Quantum computing for nuclear physics: status and expectations


Studying nature directly from quark and gluon degrees of freedom is often
computationally limited by nature's physical characteristics of exponentially growing
Hilbert spaces with particle number and sign/signal-to-noise problems. As a result,
Minkowski-space dynamics and fermionic many-body structure calculations require
exponentially large classical computing resources to provide results with necessary
precision. This leaves many systems of interest to nuclear and particle physics (finite
density systems, fragmentation functions, non-equilibrium systems etc.) intractable for
known algorithms with current and foreseeable classical computational resources.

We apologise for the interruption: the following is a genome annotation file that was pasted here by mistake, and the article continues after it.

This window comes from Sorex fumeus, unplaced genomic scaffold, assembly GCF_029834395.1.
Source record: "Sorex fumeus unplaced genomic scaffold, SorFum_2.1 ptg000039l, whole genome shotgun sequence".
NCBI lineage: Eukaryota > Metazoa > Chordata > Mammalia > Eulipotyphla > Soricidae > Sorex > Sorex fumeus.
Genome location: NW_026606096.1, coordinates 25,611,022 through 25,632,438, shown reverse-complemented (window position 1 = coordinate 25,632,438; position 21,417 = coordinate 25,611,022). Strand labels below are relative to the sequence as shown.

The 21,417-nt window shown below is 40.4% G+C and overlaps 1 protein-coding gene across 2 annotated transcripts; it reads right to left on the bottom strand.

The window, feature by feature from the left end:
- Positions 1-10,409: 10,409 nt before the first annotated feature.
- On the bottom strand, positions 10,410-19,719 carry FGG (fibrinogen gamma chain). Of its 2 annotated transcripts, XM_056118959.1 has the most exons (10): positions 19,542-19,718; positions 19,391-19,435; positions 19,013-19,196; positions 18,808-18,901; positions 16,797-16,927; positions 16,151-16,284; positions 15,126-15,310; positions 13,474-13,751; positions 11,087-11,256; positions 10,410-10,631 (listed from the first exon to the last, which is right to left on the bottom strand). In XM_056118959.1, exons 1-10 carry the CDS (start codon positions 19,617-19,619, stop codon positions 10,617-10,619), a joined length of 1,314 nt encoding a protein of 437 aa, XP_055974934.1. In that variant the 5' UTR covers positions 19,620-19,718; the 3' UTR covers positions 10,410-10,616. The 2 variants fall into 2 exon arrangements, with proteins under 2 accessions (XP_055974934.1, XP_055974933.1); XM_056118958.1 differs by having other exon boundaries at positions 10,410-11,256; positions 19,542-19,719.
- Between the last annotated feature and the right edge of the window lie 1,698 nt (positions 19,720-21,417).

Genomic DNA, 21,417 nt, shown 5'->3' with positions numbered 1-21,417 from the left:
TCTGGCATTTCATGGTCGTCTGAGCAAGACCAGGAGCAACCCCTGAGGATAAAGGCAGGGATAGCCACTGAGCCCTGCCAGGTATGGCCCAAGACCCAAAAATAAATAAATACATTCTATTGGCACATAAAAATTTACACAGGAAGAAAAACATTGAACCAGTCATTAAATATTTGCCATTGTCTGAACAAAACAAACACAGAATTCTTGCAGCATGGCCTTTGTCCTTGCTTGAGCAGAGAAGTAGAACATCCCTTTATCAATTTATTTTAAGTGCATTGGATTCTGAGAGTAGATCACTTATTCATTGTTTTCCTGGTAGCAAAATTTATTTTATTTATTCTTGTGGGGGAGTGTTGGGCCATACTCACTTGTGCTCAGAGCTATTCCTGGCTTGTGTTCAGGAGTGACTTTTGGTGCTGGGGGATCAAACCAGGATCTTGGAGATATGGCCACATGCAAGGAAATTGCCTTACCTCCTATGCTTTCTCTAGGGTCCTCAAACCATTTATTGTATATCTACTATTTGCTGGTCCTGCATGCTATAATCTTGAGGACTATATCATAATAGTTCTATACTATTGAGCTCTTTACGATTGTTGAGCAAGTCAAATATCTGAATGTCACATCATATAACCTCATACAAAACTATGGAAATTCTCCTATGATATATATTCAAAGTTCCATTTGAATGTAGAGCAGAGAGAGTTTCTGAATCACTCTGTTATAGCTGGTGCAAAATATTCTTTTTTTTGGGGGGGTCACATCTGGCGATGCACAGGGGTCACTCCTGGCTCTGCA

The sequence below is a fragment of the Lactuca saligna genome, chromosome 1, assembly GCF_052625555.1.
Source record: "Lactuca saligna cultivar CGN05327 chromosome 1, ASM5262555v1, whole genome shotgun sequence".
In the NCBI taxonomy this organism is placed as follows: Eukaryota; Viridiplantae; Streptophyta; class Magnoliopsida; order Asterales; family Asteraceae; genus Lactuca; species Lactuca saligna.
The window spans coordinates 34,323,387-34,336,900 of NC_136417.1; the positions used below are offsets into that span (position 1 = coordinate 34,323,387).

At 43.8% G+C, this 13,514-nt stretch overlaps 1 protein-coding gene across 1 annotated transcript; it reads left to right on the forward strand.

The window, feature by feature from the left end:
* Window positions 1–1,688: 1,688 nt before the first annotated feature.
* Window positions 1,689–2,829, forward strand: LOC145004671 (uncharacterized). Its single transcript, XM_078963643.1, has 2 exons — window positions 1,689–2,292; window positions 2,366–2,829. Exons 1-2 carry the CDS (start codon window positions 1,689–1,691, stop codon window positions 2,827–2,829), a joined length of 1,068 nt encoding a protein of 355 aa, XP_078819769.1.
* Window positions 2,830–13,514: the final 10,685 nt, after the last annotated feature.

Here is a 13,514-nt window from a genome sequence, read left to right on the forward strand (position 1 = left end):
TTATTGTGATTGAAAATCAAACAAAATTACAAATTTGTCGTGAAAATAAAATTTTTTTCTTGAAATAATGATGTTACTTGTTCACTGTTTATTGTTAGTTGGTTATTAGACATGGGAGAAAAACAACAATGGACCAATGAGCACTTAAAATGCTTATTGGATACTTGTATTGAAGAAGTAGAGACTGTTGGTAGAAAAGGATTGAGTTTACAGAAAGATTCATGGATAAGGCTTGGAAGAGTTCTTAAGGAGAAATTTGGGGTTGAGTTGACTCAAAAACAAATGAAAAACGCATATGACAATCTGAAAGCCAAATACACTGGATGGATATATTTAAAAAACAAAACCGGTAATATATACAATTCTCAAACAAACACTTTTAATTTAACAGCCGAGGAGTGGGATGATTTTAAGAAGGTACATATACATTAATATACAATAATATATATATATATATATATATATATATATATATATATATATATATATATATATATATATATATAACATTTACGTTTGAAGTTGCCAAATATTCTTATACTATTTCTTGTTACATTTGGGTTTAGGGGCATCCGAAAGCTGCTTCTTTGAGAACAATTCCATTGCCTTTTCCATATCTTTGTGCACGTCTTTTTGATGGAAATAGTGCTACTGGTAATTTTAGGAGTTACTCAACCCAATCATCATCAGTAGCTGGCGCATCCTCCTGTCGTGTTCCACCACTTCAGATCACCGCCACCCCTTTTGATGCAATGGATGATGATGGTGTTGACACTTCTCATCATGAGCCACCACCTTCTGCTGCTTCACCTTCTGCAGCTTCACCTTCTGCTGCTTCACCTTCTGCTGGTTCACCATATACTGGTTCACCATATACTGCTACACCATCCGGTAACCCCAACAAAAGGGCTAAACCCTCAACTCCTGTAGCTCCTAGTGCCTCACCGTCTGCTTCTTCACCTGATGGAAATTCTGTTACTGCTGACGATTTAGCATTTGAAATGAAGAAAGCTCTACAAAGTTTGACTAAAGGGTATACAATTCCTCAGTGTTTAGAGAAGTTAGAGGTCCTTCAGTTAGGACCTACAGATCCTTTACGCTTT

Fortunately, there are good reasons to expect that it will be efficient to simulate
locally-interacting quantum systems with quantum systems. By leveraging their natural
capacity to represent wavefunctions and directly manipulate amplitudes rather than
probabilities, the use of quantum systems as a computational framework leads to
constructions of basic quantum field theories with resource requirements that scale
only polynomially with the precision and size of the system. In this talk, I will present an
overview of recent efforts in, and the potential for, quantum computing to address
important aspects of quantum field theories relevant to nuclear physic

Speaker : 

Natalie Klco (Institute for Nuclear Theory, UW, Seattle)


Presentation at 2:45 PM, NPL 178 Coffee and cookies starting at 2:15 PM